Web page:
Too often, academic work begins and ends in the Ivory Tower. As a Black feminist scholar, I strongly believe in contributing to broadly accessible conversations about career advancement, wellness, and politics. I enjoy collaborating with other academics, writers, content creators, and organizations to better integrate my research and theorizing with everyday life. Check out some of my recent public sociology projects and features on this page.
In 2017, Carolyn Choi, LaToya Council and I formed CLC Collective, LLC--an organization dedicated to feminist public sociology. As women of color sociologists, we believe in using our collective expertise in race, immigration, and gender studies to create change in our communities. I serve as The Collective's Chief Creative Officer, leading content and design. Together we are working on a book for all ages about intersectionality. We will be documenting our journey (and asking for your support!) in the coming months. Stay tuned for updates!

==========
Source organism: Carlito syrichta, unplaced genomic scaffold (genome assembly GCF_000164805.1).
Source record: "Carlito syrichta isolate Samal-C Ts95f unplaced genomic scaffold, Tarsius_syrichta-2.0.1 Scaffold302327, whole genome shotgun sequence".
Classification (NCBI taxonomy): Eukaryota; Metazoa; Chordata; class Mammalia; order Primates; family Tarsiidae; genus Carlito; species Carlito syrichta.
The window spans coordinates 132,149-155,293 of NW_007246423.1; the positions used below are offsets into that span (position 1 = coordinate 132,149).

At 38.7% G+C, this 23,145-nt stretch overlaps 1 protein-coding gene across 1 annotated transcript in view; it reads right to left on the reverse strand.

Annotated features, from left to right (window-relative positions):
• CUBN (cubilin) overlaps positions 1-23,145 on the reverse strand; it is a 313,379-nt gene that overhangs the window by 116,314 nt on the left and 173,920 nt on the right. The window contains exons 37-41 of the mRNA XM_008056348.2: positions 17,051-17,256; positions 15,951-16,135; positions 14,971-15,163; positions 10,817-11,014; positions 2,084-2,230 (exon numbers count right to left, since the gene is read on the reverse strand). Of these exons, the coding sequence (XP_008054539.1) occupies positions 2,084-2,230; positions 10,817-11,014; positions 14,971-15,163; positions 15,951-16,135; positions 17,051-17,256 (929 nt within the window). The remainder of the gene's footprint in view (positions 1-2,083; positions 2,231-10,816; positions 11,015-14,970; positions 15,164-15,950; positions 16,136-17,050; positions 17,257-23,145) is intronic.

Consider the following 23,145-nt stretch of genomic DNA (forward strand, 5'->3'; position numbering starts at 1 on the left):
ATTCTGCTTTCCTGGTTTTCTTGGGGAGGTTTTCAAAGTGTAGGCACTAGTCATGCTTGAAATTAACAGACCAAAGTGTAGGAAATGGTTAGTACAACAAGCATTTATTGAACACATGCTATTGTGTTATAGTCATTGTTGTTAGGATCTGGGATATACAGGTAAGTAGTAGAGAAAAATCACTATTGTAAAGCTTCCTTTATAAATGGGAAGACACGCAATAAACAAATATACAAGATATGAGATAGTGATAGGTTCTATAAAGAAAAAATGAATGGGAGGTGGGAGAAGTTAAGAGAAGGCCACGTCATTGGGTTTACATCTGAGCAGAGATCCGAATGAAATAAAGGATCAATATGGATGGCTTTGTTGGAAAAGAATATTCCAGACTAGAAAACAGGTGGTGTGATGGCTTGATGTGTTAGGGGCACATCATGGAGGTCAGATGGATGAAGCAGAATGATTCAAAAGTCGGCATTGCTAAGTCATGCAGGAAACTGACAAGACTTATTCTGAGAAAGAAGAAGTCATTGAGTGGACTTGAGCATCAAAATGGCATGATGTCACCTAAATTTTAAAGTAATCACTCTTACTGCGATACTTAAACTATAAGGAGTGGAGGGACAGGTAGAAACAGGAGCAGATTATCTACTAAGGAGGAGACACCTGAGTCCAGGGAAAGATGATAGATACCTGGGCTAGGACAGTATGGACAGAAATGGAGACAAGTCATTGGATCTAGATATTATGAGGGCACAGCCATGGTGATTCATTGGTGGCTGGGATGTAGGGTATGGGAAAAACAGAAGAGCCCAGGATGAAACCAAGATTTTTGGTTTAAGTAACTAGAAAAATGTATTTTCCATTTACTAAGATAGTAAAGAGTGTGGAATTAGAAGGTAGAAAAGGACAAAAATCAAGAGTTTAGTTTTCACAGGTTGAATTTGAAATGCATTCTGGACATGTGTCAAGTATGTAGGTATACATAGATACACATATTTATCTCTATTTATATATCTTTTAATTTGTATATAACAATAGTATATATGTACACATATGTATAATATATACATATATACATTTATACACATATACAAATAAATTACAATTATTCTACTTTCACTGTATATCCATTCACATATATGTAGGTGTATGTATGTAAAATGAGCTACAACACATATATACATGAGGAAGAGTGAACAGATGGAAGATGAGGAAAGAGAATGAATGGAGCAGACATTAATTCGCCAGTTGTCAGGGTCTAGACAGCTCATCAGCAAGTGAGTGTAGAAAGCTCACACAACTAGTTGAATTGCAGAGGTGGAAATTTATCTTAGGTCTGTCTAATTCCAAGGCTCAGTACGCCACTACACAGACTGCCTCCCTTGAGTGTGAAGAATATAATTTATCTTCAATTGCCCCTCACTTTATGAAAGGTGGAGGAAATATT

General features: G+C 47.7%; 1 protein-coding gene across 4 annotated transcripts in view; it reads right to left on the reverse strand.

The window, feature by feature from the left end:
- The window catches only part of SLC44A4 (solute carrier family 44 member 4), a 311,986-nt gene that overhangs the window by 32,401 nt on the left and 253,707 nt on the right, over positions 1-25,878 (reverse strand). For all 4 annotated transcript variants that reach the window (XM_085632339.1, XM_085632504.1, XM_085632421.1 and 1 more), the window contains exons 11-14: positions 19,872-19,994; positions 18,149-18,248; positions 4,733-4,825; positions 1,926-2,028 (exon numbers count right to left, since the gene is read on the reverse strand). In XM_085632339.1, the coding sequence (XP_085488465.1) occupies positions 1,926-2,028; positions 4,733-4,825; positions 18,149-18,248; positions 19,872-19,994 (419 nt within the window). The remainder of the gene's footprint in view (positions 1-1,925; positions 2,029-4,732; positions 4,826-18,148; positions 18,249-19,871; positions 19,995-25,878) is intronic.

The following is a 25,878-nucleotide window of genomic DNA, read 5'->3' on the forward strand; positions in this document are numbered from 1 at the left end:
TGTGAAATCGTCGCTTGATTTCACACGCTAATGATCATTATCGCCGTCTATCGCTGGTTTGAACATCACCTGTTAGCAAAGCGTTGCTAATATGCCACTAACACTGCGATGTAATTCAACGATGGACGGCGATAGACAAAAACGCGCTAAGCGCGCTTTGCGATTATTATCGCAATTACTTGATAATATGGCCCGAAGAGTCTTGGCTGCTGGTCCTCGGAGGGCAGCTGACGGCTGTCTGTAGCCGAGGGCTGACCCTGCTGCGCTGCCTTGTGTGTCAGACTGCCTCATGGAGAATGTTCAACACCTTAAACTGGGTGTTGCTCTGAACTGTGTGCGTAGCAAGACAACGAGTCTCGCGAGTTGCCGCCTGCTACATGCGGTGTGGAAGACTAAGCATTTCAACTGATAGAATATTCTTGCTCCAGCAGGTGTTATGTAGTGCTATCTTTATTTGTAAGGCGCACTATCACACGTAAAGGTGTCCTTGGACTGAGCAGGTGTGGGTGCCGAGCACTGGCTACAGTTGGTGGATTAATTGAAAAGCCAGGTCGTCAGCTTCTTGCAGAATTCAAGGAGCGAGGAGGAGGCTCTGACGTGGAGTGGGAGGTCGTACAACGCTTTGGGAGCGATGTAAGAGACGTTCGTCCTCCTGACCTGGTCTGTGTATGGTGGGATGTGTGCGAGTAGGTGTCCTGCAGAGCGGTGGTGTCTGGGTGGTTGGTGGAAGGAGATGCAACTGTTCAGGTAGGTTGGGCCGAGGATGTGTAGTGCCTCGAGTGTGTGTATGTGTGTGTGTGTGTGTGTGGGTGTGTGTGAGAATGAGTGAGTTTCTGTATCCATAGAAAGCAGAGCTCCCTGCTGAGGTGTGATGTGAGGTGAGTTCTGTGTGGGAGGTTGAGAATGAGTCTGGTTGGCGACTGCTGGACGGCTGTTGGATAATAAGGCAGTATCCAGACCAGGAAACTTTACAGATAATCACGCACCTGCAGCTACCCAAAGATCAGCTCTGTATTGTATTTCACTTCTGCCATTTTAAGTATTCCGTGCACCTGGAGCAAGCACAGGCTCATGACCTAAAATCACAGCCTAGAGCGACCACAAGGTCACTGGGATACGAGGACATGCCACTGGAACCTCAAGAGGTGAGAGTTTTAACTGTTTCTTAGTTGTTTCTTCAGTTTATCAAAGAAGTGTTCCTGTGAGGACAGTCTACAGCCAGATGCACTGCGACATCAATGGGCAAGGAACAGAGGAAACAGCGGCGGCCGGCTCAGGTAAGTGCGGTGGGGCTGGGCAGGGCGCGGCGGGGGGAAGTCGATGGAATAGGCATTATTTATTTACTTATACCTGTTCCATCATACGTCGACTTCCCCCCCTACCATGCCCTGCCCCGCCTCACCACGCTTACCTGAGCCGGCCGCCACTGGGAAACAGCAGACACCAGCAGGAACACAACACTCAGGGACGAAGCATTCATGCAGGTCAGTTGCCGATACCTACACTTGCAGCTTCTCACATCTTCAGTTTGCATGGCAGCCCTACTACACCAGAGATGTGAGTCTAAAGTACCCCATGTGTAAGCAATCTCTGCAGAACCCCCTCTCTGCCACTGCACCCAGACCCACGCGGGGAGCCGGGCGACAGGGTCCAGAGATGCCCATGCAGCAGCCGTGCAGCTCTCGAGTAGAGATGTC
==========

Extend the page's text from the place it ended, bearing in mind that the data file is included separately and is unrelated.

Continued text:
Allure Magazine- What hair care means to women around the world
Allure Magazine's March 2018 issue is all about hair. I'm quoted in an article by Lauren Savini about global hair care practices, noting the relationship between natural hair movement and the Black consciousness movement in Brazil. You can pick up the issue on a newsstand near you, or read the article online by clicking the button below.
As an intern at the University of Southern California's Career Center, I am coordinating this year's "Beyond the PhD" conference, to be held on March 27, 2018. This event brings together an interdisciplinary community of over 300 researchers to discuss careers for doctoral and postdoctoral fellows within and beyond academia. I've recruited a wide array of sociologists and gender studies scholars who are applying their training in creative and entrepreneurial ways. You can review the bio's for speakers below. See you at the Academic Careers for Social Sciences and Humanities panel. (P.S. I'm moderating!)
on advocating for your work